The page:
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An Italian culture minister threatened to refuse a promised loan of Leonardos to France.

Alex Wexelman
Nov 20, 2018 6:05PM, via AFP

Leonardo da Vinci, The Annunciation, c. 1472. Courtesy the Uffizi Gallery, Florence, via Wikimedia Commons.

In 1911, Vincenzo Peruggia stole the Mona Lisa (1503-19) to restore it to Italy, and now, more than 100 years later, that streak of nationalism is standing in the way of a 2019 Louvre retrospective celebrating Leonardo da Vinci 500 years after his death.

Junior culture minister Lucia Bergonzoni of the far-right Lega (or “League”) party wants to renegotiate the deal made by the previous culture minister to loan all of Italy’s Leonardo’s to France, commenting: "Leonardo is Italian, he only died in France."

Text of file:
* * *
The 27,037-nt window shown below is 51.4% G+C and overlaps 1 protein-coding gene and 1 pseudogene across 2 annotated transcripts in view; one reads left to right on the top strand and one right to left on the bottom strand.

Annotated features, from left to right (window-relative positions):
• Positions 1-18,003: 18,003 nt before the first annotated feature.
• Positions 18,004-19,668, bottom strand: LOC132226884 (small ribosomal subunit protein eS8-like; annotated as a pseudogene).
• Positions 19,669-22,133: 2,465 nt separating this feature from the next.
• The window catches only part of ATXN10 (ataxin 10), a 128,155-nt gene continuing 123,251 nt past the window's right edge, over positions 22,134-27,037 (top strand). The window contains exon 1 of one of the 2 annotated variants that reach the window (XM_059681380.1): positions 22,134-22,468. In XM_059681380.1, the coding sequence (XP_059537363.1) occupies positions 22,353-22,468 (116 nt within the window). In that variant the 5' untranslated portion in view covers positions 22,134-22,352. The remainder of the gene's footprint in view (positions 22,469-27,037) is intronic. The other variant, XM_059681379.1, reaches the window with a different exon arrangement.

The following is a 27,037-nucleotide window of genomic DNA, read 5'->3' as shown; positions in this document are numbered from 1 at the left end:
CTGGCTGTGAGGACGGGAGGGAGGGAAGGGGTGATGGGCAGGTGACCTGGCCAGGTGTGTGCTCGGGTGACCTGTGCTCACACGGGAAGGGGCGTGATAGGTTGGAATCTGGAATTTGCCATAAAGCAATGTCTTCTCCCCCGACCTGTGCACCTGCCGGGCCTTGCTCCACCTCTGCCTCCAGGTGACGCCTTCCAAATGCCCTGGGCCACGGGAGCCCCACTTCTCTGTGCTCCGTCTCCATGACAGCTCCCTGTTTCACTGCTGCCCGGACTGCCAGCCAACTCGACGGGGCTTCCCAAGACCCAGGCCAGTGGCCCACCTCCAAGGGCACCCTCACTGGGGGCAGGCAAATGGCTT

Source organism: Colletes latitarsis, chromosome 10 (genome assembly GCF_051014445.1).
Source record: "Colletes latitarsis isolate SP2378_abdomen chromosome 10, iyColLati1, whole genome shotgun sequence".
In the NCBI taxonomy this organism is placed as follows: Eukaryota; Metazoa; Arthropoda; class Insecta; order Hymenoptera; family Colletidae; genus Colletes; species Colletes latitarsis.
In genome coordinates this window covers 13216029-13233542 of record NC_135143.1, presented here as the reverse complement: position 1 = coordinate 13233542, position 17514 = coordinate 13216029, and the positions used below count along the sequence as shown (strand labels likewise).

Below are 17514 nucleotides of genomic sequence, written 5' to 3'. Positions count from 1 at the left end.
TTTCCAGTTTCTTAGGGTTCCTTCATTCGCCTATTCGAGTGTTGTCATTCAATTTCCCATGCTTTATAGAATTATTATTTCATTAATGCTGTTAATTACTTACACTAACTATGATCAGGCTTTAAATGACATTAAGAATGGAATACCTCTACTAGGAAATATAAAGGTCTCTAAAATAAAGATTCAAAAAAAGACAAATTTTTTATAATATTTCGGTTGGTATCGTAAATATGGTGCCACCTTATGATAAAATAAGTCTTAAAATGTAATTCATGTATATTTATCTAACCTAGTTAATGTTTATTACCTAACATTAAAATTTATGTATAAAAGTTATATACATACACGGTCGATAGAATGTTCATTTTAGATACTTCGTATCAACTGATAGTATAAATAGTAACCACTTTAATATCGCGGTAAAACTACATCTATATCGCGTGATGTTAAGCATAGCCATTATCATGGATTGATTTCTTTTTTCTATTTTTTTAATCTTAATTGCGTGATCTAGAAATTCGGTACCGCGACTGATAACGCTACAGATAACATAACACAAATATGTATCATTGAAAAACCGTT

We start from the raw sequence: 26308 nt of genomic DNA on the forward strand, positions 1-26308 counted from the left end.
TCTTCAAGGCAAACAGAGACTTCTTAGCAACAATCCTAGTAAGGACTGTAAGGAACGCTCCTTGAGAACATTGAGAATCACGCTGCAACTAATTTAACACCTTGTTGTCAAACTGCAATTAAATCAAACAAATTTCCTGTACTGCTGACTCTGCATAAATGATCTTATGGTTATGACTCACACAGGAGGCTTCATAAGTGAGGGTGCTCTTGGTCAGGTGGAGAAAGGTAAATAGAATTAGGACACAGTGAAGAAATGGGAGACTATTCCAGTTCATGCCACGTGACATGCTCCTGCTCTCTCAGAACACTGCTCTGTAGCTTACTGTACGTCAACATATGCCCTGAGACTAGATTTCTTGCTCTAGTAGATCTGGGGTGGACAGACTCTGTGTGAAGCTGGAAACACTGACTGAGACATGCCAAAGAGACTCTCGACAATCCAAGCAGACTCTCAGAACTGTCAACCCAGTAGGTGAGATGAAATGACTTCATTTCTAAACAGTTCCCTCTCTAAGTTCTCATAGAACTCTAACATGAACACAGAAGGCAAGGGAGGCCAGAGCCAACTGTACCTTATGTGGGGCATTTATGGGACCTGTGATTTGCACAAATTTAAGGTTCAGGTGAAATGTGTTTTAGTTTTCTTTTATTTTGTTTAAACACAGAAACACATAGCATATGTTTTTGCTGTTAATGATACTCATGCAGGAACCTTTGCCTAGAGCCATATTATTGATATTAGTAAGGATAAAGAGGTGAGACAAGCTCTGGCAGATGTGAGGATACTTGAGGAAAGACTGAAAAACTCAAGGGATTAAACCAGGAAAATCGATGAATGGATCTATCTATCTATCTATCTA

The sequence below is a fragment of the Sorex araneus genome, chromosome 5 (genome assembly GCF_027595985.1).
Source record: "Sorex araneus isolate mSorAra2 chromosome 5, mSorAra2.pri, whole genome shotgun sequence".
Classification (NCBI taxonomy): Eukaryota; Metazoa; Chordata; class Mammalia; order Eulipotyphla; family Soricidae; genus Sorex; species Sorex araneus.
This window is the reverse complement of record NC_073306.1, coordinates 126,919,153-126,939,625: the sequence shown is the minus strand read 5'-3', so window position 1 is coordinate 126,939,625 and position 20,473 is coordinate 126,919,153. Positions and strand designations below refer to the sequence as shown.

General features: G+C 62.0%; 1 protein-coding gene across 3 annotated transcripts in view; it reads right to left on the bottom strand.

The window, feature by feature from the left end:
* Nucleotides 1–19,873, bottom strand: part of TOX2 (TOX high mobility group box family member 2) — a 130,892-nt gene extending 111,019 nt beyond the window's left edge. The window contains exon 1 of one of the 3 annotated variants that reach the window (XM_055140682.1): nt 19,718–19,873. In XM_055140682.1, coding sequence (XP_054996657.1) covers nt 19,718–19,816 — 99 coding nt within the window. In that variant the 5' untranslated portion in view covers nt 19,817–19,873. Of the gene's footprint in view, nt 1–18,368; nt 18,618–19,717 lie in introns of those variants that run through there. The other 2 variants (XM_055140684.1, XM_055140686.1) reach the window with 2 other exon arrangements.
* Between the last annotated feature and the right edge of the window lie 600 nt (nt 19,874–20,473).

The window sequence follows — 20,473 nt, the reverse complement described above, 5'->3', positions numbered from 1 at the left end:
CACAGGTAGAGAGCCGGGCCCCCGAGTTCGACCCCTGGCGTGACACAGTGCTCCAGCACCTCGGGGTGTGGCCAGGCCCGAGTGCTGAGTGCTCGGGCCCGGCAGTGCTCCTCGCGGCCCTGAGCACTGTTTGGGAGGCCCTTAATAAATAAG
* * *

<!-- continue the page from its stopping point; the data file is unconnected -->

Bergonzoni, in her incredulity, suggested the deal was not in Italy’s best self-interest. “Leonardo was Italian, after all,” she told The Telegraph. “Why don't they loan us the Mona Lisa?”

France is planning to loan art to Italy in return for the Leonardos. It will lend some of its Raphaels to Rome's Scuderie del Quirinale museum for a 2020 exhibition commemorating the artist on the 500th anniversary of his death.

“Most of Raphael's works are already in Italy,” Bergonzoni said. “What's more, Paris says that only 'movable' paintings can come to us, without specifying which ones.”

Further Reading: When Jackie Kennedy Brought the Mona Lisa to America, Paris Rioted

Alex Wexelman
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